Memristors at OSU: The Bright Future of Smaller, More Powerful Electronics

The technology that will power future transparent flat displays is continuing to be developed at OSU. Last month researchers in the OSU Engineering department published another paper in the field pioneered at OSU, transparent electronics like the kind found in LCD flat panel displays. The research focused on whether or not zinc tin oxide (ZTO), an amorphous oxide semiconductor used for thin film transistors, is useable for the creation of memristive devices like RRAM.

So what is a memristor you ask? According to HP’s FAQ on memristors, “a memristor can be thought of as a pipe that expands or shrinks when water flows through it. If the water flows through the pipe in one direction, the diameter of the pipe increases, thus enabling the water to flow faster. If water flows through the pipe in the opposite direction, the diameter of the pipe decreases, thus slowing down the flow of water. If the water pressure is turned off, the pipe will retain it most recent diameter until the water is turned back on. Thus, it remembers how much water flowed through it.”

In this case, the kind of “memristor” being developed is a form of Resistive Random Access Memory (RRAM). According to John Conley, Professor of Electrical & Computer Engineering at OSU, instead of using electronic charge, RRAM devices use a change in electrical resistance to generate the 1s and 0s necessary for memory storage. An RRAM memory element is a two terminal device, consisting of 2 perpendicular crossbars lines of metal going in opposite directions with a layer of RRAM material separating them. One bit of memory is stored in the RRAM material at the intersection between cross bar

At present, amorphous silicon is being displaced by iridium gallium zinc oxide (IGZO) transistors for high performance display applications. According to a press release from Sharp, an electronic manufacturer, “Employing advanced IGZO oxide semiconductors enables Sharp to produce LCDs with smaller thin-film transistors and increased pixel transparency, thus allowing for lower energy consumption.”

One of the benefits of IGZO, over traditional amorphous silicon thin film transistors, aside from being transparent, is that the electron mobility is ten to twenty times faster. The increased mobility means that less energy is required to move any given electron and therefore electronics can be made smaller, faster, and more power efficient.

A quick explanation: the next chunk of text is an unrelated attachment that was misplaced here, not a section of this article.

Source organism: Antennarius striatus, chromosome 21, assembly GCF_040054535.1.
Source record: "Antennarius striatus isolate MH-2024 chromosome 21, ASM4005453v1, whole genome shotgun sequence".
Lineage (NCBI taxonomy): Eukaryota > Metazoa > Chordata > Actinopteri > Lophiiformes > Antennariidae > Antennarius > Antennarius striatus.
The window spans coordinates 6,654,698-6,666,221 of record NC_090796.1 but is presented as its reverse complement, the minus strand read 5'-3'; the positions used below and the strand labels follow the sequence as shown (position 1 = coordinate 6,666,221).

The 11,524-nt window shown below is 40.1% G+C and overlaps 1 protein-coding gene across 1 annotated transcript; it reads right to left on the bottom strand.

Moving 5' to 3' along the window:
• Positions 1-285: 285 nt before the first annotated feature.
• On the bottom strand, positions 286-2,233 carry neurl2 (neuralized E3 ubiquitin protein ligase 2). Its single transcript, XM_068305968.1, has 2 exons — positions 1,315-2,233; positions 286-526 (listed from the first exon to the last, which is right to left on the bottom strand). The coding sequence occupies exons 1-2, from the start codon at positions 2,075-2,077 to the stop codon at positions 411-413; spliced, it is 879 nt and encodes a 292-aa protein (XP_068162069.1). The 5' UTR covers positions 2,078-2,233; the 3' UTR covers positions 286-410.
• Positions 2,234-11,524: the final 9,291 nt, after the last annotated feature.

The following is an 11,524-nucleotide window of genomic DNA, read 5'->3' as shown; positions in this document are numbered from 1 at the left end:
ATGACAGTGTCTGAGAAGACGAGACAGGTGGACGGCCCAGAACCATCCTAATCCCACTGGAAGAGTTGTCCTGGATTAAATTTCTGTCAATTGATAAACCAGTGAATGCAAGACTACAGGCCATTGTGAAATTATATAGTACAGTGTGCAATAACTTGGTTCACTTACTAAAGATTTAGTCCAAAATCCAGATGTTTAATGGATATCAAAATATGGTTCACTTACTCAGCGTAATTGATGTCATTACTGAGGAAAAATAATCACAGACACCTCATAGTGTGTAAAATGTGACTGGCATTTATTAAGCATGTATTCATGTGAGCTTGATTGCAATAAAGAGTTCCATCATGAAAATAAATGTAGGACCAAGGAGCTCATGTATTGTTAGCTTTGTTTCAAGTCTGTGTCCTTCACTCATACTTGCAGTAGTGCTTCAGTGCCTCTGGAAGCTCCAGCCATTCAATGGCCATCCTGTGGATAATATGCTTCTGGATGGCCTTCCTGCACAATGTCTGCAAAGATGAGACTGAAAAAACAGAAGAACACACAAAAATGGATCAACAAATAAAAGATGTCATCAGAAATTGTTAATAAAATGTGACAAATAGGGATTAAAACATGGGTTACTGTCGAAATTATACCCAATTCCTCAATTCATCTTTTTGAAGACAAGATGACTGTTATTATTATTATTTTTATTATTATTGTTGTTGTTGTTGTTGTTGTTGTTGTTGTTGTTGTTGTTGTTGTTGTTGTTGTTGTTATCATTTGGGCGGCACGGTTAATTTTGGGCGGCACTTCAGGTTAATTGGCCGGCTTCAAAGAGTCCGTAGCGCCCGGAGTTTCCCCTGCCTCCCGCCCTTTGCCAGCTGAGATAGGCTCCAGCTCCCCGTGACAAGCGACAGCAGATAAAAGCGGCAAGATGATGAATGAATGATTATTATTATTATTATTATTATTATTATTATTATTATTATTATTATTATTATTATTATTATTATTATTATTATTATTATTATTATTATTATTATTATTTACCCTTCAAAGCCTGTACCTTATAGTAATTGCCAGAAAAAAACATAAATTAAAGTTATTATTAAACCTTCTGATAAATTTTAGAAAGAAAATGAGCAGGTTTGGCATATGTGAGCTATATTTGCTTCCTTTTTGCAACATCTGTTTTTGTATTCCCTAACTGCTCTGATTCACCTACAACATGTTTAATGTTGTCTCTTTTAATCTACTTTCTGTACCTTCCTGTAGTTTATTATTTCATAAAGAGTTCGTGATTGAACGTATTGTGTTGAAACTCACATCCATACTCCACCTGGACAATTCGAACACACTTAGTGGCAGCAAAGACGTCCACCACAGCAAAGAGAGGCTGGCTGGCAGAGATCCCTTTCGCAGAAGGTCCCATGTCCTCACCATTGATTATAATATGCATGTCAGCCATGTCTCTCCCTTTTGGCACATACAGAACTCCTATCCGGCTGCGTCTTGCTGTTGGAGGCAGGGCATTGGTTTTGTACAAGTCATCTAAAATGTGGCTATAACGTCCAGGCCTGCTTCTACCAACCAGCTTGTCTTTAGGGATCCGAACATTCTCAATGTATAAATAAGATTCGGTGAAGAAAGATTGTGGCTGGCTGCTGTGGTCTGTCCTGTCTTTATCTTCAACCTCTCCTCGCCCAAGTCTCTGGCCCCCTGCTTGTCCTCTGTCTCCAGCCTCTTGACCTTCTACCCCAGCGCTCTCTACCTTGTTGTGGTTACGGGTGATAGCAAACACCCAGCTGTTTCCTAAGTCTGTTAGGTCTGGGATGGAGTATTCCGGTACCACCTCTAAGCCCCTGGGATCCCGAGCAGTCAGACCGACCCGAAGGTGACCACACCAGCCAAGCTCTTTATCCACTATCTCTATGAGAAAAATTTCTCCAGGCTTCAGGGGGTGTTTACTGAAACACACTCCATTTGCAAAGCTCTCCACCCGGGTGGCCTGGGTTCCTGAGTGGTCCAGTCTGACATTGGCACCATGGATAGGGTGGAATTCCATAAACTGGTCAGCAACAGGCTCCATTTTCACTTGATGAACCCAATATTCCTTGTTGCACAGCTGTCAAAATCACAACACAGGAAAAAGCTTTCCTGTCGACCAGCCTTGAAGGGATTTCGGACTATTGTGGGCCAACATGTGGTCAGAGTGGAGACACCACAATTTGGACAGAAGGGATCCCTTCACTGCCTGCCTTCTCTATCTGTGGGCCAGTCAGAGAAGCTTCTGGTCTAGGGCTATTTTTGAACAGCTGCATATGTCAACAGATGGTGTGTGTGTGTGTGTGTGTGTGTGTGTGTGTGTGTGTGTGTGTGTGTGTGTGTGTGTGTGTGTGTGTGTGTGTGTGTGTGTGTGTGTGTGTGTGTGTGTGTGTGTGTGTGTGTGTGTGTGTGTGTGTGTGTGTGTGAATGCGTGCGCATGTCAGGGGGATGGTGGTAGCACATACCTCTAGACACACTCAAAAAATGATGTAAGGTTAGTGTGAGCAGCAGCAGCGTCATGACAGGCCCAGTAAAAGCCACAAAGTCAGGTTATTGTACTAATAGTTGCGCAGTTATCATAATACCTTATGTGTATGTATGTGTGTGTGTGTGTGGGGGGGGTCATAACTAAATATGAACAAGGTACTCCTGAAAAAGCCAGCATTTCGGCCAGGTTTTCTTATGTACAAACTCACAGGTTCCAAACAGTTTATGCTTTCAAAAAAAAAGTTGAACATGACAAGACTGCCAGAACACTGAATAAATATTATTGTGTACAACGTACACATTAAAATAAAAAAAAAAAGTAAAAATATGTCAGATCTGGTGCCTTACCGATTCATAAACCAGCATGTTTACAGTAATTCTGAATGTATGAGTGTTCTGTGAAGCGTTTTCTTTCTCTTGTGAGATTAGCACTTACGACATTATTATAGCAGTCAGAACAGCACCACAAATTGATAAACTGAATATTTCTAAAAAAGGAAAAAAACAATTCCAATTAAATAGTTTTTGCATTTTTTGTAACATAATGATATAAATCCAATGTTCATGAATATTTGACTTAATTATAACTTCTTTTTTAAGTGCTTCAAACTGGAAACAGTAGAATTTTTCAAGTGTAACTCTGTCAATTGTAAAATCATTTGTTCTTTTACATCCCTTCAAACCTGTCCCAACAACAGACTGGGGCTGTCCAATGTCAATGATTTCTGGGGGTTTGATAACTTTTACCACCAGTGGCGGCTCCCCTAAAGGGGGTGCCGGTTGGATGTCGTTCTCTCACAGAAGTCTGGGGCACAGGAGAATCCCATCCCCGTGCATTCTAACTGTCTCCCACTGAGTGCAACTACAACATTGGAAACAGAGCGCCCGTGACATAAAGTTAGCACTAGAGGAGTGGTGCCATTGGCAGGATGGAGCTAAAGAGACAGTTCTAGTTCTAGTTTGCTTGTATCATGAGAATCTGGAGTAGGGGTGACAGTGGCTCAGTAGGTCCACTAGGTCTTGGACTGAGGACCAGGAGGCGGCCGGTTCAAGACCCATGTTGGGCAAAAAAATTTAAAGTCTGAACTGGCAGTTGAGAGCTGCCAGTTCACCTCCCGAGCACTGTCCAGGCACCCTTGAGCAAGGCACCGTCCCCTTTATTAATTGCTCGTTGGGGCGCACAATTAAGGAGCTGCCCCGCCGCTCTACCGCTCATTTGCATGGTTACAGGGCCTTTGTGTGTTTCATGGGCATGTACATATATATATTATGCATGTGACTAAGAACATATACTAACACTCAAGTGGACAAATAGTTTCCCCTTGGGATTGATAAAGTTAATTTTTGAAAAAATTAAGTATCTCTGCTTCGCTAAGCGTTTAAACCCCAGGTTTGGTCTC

A potential replacement for IGZO is ZTO. ZTO offers similar performance to IGZO with the advantage of using zinc and tin instead of indium and gallium, elements which are more common and potentially cheaper. In addition, the same tooling used for IGZO could be used for ZTO. This could dramatically cut down on the amount of time it takes for research to get out of the lab, into private manufacturing fabs, and eventually into consumer products.

What the OSU researchers have done is shown that ZTO can be used for not only for thin film transistors, but also for memristors. Beyond just traditional LCD screen these kinds of memristive circuits could eventually prove useful in the production of flexible displays of the kind drooled over by tech geeks.

Furthermore, research is being done at other institutions on whether or not memristance could be analogous to the kind of information processing done in neurons. Imagine a world where your phone or tablet isn’t just light, but is capable of complex creative computation and is also capable of being rolled up and put in your pocket. That world may not be that far away and it could be research from institutions like OSU that will help get us there.

by William Tatum

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1 thought on “Memristors at OSU: The Bright Future of Smaller, More Powerful Electronics

  1. Folks,
    up to now, nobody has proven that “memristors” can exist in physical reality. HP’s fabled memristor model suffers from severe physical flaws in its construction (see “Fundamental Issues and Problems in the Realization of Memristors” ( So, what’s the meaning behind all these “memristor” stories and what they are talking about?

    The water pipe analogue is the funniest thing I have ever heard about. Take a simple garden hose and do some experiments. You will find out very quickly what’s about plastic/elastic deformation. Even HP’s research cannot outwit nature.

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